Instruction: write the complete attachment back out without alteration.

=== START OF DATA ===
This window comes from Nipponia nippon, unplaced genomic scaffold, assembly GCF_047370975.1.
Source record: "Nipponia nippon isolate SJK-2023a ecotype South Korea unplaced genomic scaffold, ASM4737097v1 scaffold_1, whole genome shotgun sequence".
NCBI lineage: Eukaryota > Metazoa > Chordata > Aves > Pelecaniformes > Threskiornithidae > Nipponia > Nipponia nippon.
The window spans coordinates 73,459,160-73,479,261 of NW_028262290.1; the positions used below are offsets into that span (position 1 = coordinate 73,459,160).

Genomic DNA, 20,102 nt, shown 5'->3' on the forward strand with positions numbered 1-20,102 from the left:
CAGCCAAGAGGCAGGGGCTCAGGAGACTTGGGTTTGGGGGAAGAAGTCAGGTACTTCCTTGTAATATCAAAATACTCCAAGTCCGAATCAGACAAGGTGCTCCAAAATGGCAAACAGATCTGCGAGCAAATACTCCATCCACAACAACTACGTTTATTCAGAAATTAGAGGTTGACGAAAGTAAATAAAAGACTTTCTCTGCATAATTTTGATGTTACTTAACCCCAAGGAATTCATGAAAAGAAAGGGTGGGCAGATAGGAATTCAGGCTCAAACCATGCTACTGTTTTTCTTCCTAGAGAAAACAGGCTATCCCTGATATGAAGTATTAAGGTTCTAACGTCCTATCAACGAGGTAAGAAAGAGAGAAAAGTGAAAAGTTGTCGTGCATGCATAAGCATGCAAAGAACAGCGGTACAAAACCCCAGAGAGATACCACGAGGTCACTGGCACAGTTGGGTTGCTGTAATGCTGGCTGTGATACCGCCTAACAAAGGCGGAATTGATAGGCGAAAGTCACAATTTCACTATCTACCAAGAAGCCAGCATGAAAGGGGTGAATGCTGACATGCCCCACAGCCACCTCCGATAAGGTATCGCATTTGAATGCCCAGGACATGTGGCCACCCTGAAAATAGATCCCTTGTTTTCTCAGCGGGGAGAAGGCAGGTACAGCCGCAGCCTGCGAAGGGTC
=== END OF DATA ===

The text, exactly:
This window comes from Nipponia nippon, unplaced genomic scaffold, assembly GCF_047370975.1.
Source record: "Nipponia nippon isolate SJK-2023a ecotype South Korea unplaced genomic scaffold, ASM4737097v1 scaffold_1, whole genome shotgun sequence".
NCBI lineage: Eukaryota > Metazoa > Chordata > Aves > Pelecaniformes > Threskiornithidae > Nipponia > Nipponia nippon.
The window spans coordinates 73,459,160-73,479,261 of NW_028262290.1; the positions used below are offsets into that span (position 1 = coordinate 73,459,160).

Genomic DNA, 20,102 nt, shown 5'->3' on the forward strand with positions numbered 1-20,102 from the left:
CAGCCAAGAGGCAGGGGCTCAGGAGACTTGGGTTTGGGGGAAGAAGTCAGGTACTTCCTTGTAATATCAAAATACTCCAAGTCCGAATCAGACAAGGTGCTCCAAAATGGCAAACAGATCTGCGAGCAAATACTCCATCCACAACAACTACGTTTATTCAGAAATTAGAGGTTGACGAAAGTAAATAAAAGACTTTCTCTGCATAATTTTGATGTTACTTAACCCCAAGGAATTCATGAAAAGAAAGGGTGGGCAGATAGGAATTCAGGCTCAAACCATGCTACTGTTTTTCTTCCTAGAGAAAACAGGCTATCCCTGATATGAAGTATTAAGGTTCTAACGTCCTATCAACGAGGTAAGAAAGAGAGAAAAGTGAAAAGTTGTCGTGCATGCATAAGCATGCAAAGAACAGCGGTACAAAACCCCAGAGAGATACCACGAGGTCACTGGCACAGTTGGGTTGCTGTAATGCTGGCTGTGATACCGCCTAACAAAGGCGGAATTGATAGGCGAAAGTCACAATTTCACTATCTACCAAGAAGCCAGCATGAAAGGGGTGAATGCTGACATGCCCCACAGCCACCTCCGATAAGGTATCGCATTTGAATGCCCAGGACATGTGGCCACCCTGAAAATAGATCCCTTGTTTTCTCAGCGGGGAGAAGGCAGGTACAGCCGCAGCCTGCGAAGGGTC